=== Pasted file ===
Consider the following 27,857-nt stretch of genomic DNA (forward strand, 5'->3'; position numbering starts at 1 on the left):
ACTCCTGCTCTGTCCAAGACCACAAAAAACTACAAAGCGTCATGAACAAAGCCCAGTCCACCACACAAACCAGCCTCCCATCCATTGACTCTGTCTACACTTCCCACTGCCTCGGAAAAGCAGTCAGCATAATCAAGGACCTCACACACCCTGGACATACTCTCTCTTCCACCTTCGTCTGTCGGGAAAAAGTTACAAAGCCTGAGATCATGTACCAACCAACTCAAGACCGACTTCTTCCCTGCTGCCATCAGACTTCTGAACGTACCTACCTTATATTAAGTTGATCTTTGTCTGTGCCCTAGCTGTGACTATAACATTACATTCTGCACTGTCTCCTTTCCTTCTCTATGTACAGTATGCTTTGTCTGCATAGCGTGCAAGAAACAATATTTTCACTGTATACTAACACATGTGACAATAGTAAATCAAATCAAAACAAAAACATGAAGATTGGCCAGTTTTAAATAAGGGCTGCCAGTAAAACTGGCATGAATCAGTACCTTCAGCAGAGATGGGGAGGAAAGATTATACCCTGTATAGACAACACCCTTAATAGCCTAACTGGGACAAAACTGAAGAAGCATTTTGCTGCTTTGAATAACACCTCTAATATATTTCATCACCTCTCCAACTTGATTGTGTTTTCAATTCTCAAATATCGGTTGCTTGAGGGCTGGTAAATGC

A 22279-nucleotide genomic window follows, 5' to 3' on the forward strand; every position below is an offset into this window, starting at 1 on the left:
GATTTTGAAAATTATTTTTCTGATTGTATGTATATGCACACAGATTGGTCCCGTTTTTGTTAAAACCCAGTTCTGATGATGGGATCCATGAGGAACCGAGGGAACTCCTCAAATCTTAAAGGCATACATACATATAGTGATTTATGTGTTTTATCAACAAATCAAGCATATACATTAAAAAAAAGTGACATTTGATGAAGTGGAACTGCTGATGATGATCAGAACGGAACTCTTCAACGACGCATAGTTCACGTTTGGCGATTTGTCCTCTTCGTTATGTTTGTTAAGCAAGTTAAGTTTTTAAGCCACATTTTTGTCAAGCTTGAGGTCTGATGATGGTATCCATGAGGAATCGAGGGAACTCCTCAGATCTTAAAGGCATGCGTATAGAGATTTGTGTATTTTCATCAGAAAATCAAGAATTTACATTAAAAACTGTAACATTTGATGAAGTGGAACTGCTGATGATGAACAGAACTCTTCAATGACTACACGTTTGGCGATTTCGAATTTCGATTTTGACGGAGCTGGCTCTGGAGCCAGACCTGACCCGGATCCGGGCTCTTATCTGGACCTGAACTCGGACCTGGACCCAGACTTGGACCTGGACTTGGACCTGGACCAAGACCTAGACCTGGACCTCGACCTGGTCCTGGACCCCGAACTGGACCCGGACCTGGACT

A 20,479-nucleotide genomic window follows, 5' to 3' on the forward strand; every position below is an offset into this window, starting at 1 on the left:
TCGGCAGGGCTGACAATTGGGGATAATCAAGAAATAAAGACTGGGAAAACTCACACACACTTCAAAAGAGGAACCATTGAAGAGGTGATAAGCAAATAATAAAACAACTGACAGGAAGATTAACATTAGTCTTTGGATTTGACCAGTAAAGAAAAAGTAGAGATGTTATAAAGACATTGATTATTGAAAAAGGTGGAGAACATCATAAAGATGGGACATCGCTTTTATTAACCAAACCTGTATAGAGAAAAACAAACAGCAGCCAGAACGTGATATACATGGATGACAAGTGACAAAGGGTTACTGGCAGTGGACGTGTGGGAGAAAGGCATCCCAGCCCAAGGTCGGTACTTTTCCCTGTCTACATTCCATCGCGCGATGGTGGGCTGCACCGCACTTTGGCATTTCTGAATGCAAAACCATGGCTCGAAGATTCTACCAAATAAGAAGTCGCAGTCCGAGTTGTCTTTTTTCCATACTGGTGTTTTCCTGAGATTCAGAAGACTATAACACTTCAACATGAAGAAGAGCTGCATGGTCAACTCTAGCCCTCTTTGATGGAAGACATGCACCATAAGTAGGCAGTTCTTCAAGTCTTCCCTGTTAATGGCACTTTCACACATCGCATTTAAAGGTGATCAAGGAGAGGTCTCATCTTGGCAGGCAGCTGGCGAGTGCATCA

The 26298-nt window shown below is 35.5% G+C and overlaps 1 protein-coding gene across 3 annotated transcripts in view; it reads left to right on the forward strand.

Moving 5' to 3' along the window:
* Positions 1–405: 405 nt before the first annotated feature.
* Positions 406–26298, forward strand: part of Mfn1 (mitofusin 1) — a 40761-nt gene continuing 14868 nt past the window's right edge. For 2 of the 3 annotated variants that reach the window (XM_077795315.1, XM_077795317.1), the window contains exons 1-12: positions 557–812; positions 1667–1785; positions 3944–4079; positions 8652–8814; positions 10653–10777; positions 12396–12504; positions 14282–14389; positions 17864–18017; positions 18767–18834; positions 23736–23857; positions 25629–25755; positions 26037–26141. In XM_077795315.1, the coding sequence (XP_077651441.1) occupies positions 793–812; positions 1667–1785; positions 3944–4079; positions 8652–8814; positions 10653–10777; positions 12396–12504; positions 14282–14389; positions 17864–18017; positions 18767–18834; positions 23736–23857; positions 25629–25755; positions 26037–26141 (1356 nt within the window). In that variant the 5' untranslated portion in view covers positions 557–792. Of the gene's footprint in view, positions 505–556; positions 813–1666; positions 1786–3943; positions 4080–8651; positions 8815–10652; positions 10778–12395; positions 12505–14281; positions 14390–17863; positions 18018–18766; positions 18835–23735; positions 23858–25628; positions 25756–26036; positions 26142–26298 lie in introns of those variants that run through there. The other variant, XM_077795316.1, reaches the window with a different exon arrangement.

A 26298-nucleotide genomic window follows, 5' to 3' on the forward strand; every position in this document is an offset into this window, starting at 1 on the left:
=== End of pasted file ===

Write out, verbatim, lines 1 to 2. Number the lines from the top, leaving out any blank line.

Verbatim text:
Consider the following 27,857-nt stretch of genomic DNA (forward strand, 5'->3'; position numbering starts at 1 on the left):
ACTCCTGCTCTGTCCAAGACCACAAAAAACTACAAAGCGTCATGAACAAAGCCCAGTCCACCACACAAACCAGCCTCCCATCCATTGACTCTGTCTACACTTCCCACTGCCTCGGAAAAGCAGTCAGCATAATCAAGGACCTCACACACCCTGGACATACTCTCTCTTCCACCTTCGTCTGTCGGGAAAAAGTTACAAAGCCTGAGATCATGTACCAACCAACTCAAGACCGACTTCTTCCCTGCTGCCATCAGACTTCTGAACGTACCTACCTTATATTAAGTTGATCTTTGTCTGTGCCCTAGCTGTGACTATAACATTACATTCTGCACTGTCTCCTTTCCTTCTCTATGTACAGTATGCTTTGTCTGCATAGCGTGCAAGAAACAATATTTTCACTGTATACTAACACATGTGACAATAGTAAATCAAATCAAAACAAAAACATGAAGATTGGCCAGTTTTAAATAAGGGCTGCCAGTAAAACTGGCATGAATCAGTACCTTCAGCAGAGATGGGGAGGAAAGATTATACCCTGTATAGACAACACCCTTAATAGCCTAACTGGGACAAAACTGAAGAAGCATTTTGCTGCTTTGAATAACACCTCTAATATATTTCATCACCTCTCCAACTTGATTGTGTTTTCAATTCTCAAATATCGGTTGCTTGAGGGCTGGTAAATGC